Monica Itxy Quintanilla
After a long and painful three-year hiatus, The Strokes are back with a new EP entitled Future Present Past. You might remember the grungy New York band from crucial teenage-year songs such as “Someday” and “Last Nite” released on its overwhelmingly successful debut studio album Is This It in 2001.
Yesterday morning, lead singer Julian Casablancas delivered a new track, “OBLIVIUS,” on his new monthly radio show on Sirius XM’s XMU station. The night before, the band teased fans by projecting a video on the sides of buildings in London and New York with the words “Future Present Past” appearing periodically as a man ran in place. The video clip was later shared on various social media platforms via Casablancas’ label, Cult Records, with absolutely no description.
The EP, which is now available to stream via Spotify, includes three entirely new tracks — “Drag Queen,” “OBLIVIUS,” and “Threat of Joy,” with an additional remix track of “OBLIVIUS” by drummer Fabrizio Moretti. The tracks evoke nostalgia to its previous albums, as the familiar, obscure and effortless vocals paired with layered guitars return to the stage. In 2013’s Comedown Machine, the band experimented with funky guitars and New Wave sounds that were different from its previous albums. These three new tracks take us back to the roots of The Strokes; the unique and characteristic sound that captured so many souls more than a decade ago.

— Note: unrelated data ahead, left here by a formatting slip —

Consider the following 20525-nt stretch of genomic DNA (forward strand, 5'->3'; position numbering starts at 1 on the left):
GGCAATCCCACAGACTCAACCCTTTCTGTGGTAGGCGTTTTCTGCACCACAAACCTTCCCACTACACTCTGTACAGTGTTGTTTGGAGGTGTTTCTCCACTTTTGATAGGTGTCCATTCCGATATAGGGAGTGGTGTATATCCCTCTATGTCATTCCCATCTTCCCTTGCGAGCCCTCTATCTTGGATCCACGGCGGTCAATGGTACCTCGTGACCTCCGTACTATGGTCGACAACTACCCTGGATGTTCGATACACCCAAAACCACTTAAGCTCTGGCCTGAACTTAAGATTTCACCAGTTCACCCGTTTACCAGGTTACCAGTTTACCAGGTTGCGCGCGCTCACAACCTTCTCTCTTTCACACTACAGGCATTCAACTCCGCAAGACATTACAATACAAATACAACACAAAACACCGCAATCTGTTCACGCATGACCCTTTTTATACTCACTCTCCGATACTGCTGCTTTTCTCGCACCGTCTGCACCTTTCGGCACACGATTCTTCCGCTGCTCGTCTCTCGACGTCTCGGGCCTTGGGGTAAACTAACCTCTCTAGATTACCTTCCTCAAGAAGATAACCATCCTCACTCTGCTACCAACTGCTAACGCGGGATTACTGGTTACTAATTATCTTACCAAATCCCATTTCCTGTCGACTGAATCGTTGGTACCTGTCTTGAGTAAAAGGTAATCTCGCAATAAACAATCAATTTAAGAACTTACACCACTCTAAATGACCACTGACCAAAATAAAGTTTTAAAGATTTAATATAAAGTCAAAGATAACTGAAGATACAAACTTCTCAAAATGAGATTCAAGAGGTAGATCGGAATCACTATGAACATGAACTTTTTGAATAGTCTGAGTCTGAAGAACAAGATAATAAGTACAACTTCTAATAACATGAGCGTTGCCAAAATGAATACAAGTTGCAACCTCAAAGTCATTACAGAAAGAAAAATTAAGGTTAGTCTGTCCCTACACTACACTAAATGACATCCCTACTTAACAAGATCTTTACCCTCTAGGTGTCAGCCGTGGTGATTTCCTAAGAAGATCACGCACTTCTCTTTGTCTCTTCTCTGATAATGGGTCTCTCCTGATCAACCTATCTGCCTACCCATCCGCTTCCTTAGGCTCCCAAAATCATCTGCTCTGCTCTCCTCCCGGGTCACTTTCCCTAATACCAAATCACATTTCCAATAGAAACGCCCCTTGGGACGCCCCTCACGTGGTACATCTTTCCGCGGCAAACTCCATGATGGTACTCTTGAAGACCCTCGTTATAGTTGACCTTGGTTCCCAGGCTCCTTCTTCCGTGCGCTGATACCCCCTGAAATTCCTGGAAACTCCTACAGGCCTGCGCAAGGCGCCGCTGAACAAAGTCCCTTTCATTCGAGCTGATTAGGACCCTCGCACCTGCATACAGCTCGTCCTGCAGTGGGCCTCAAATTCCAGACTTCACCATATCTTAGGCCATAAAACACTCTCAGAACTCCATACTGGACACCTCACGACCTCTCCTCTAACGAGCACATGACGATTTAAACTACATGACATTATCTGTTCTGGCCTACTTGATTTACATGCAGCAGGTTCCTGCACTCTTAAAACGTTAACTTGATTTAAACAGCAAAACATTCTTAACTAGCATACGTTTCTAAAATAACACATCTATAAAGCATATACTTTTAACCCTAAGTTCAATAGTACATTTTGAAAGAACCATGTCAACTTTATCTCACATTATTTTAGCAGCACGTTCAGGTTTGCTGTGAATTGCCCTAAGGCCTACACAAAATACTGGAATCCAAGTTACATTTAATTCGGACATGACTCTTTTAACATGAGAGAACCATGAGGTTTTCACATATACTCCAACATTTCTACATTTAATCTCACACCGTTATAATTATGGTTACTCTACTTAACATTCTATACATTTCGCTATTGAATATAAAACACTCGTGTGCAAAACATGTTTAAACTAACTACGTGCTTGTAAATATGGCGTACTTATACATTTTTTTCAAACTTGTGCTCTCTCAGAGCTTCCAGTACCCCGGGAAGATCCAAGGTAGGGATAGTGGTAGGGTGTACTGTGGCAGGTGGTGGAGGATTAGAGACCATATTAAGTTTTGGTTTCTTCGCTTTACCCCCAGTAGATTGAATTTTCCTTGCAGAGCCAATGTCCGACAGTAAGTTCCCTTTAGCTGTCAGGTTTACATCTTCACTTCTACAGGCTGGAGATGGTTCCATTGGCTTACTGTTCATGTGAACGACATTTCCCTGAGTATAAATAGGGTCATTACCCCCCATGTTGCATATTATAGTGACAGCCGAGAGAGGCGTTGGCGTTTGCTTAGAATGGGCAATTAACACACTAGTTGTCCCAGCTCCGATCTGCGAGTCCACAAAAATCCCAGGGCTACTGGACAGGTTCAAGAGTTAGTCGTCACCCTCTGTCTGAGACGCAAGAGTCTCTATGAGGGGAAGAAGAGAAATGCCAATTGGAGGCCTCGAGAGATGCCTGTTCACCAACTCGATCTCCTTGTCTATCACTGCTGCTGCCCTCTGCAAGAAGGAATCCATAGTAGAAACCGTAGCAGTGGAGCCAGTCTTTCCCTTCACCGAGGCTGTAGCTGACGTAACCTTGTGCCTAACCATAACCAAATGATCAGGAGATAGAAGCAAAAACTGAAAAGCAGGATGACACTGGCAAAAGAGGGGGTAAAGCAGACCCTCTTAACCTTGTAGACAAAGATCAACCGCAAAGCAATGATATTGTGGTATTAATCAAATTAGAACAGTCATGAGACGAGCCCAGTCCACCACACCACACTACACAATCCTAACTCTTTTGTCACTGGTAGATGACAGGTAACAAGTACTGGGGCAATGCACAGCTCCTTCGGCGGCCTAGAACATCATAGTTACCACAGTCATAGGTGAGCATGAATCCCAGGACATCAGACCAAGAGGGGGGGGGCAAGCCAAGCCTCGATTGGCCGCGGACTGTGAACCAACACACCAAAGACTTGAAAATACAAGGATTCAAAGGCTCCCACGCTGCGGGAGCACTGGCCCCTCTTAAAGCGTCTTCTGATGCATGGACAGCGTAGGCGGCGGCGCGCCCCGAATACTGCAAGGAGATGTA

The EP regurgitates recognizable melodies from 2006’s First Impressions Of Earth and 2003’s Room On Fire. Now, after a long break from its original sound, the songs feel both warm and fresh as the band reintroduces its origins to a crowd of old and new listeners.
Along with their EP, The Strokes released a nine-minute “Conversation with The Strokes” video and will be headlining the Governors Ball music festival next weekend. There’s also word of a pop-up shop appearing May 30 to June 5 in New York City.
With the release of these three teaser tracks, there’s no harm in hoping for the possibility of an entirely new album in the near future. Although the tracks remind us of the reasons we fell in love with The Strokes in the first place, there is nothing drastically memorable from the EP, and the hazy lyrics fail to provide any impressive lines. For now, Future Present Past (as if the title was deliberate) rekindles past admiration of The Strokes and instills anticipation for more to come.
Future Present Past is available to pre-order via Cult Records and will officially be out June 3.